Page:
The substantial increase in medical knowledge along with the pursuit of enhanced outcomes and quality of care has led to significant subdivision of medical and surgical specialties. Physicians, regardless of level of training or scope of practice, should be able to efficiently and safely approach and manage a patient that is facing a medical emergency. In order to achieve a consistent and systematic level of proficiency to ensure safe patient care and positive outcomes, formal exposure and training in managing medical emergencies is critical. The Acute Medical Emergency Team (AMET) at Cleveland Clinic is a rapid response crew that attends approximately 5,000 activations annually on regular non-cardiac nursing floors for patients requiring medical intervention or escalation of care to critical care units. However, the current involvement of medical residents in the rapid response team process is minimal. We have recognized the need for developing formal training and exposure in the rapid response team skillset as a current academic opportunity for improvement.
The aim of this continuous quality improvement initiative is to provide formal training to the residents of the Cleveland Clinic Internal Medicine Residency Program in acute medical emergency management as participants of a multidisciplinary rapid response team for patients admitted to the hospital during the 2016-2017 academic year.
AMET is comprised of nursing staff, a mid-level provider, technicians, and a supervising staff physician (trained in Anesthesiology, Critical Care or Emergency Medicine). The AMET training for our residents will include a standardized two week curriculum with a didactic component focused on algorithmic approaches to the most common types of AMET activations: chest pain, hypotension, tachycardia, respiratory distress, hypertension, altered mental status, and seizures. In addition, a practical simulation of AMET scenarios using high fidelity simulation manikins in real patient rooms during normal work hours will allow residents to practice the approach to a medical emergency. Once the training is complete, residents will have the opportunity to participate as mid-level providers on AMET. In addition to focused AMET training, secondary measures will assess trainees’ degree of comfort in managing emergencies, and the indirect reduction in number of AMET activations as a result of enhanced training.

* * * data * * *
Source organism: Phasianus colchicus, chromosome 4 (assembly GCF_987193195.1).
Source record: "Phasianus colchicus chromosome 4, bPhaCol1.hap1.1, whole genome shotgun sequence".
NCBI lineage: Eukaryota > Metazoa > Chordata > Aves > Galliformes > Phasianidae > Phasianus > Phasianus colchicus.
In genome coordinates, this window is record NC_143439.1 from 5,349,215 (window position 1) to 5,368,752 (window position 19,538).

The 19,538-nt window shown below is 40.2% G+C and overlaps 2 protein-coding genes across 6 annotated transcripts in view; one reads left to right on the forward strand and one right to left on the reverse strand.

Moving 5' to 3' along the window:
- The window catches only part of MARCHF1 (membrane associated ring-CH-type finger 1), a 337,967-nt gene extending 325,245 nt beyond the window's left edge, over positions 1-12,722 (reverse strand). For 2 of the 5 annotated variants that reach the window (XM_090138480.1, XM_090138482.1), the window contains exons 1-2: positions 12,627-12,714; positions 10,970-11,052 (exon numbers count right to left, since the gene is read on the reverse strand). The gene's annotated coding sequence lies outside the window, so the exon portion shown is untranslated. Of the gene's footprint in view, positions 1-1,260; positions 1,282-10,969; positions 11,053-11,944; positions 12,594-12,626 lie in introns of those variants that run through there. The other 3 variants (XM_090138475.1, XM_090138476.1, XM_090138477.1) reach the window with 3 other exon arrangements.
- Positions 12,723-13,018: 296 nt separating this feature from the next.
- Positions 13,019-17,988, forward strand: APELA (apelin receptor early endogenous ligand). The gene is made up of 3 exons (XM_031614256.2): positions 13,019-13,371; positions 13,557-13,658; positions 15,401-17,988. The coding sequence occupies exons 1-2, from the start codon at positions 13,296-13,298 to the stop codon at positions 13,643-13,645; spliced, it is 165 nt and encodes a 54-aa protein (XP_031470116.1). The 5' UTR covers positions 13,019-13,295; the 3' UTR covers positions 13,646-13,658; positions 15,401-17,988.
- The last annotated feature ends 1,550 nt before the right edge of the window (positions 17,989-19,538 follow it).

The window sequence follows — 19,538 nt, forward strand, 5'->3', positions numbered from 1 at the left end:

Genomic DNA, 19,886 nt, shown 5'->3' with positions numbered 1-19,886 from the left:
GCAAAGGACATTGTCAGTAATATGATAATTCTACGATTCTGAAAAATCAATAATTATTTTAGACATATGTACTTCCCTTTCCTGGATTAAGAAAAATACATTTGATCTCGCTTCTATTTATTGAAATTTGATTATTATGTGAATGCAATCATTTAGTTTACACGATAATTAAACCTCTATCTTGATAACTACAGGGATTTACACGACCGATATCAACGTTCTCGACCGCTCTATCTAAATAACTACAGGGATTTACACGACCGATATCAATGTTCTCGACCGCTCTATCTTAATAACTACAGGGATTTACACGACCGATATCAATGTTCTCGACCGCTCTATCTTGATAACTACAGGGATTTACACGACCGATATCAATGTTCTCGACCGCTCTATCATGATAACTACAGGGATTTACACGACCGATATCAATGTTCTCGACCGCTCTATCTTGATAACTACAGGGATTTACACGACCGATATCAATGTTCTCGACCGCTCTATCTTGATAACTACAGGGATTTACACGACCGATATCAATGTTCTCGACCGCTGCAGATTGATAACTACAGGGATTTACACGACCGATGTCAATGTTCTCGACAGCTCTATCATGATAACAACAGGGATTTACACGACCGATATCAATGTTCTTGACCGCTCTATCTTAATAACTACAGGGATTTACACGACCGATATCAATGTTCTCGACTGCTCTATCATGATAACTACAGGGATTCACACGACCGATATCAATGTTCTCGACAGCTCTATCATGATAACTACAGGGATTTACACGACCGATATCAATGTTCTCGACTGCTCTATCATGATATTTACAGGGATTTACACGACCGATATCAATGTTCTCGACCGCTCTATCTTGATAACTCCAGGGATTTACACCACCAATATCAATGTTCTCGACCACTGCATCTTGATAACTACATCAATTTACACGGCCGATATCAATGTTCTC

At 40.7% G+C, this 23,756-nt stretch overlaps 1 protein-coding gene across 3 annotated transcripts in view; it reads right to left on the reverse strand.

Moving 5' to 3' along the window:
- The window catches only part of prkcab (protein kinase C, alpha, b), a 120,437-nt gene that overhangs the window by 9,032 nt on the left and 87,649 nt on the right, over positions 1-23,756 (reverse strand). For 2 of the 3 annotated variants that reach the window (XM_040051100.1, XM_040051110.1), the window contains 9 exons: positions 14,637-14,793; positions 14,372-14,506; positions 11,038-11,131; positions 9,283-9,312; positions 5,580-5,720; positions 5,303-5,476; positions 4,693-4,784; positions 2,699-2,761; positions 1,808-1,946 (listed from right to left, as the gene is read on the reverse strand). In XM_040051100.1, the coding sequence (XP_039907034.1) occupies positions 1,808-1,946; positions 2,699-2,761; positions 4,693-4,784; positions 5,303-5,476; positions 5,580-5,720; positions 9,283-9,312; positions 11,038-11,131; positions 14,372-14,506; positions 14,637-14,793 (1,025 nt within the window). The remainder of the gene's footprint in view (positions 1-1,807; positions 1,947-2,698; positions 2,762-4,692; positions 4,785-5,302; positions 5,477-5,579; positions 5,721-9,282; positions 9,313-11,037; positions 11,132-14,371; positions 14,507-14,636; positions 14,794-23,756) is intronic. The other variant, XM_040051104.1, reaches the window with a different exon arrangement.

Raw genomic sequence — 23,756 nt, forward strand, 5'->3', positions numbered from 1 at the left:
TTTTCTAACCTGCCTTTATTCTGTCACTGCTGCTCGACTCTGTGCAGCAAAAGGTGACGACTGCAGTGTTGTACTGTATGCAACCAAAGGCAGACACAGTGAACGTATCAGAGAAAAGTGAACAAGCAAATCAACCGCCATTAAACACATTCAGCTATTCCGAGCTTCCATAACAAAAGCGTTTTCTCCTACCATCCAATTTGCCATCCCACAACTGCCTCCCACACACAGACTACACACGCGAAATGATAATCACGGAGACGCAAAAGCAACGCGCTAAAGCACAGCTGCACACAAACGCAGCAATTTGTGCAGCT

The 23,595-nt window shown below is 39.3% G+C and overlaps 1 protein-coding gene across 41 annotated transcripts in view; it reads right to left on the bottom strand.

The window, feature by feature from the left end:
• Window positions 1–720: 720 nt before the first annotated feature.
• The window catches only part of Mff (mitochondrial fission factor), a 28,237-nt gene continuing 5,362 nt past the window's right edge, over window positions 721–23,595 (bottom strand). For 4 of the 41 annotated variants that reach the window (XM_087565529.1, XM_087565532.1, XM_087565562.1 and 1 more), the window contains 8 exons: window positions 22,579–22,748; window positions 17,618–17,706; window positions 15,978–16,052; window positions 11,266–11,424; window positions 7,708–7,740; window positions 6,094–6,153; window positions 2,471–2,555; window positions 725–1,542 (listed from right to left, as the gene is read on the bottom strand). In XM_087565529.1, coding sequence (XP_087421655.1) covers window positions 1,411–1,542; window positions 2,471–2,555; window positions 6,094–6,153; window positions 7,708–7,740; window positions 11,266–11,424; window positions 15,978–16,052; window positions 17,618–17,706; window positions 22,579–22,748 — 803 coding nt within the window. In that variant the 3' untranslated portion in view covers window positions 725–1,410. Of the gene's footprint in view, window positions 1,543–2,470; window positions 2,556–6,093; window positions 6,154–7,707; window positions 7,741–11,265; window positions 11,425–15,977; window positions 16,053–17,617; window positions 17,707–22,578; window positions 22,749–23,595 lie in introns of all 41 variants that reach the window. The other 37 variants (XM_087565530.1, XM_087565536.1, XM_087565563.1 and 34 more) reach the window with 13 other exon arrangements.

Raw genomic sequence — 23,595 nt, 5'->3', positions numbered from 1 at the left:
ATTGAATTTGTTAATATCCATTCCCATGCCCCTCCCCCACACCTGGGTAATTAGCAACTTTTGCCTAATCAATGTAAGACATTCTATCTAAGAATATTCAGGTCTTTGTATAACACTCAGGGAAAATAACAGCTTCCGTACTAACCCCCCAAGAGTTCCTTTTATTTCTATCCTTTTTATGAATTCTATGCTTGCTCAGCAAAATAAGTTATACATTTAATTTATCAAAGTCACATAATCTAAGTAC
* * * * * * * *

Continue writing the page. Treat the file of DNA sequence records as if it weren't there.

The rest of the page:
Formal exposure to rapid response for inpatient medical emergencies, excluding cardiopulmonary arrest, is lacking in current internal medicine residency training. A formal curriculum that provides residents with skills for safe and effective participation in multidisciplinary adult medical emergency teams will enhance overall hospital medicine training, and increase the comfort level of residents participating in rapid response activations.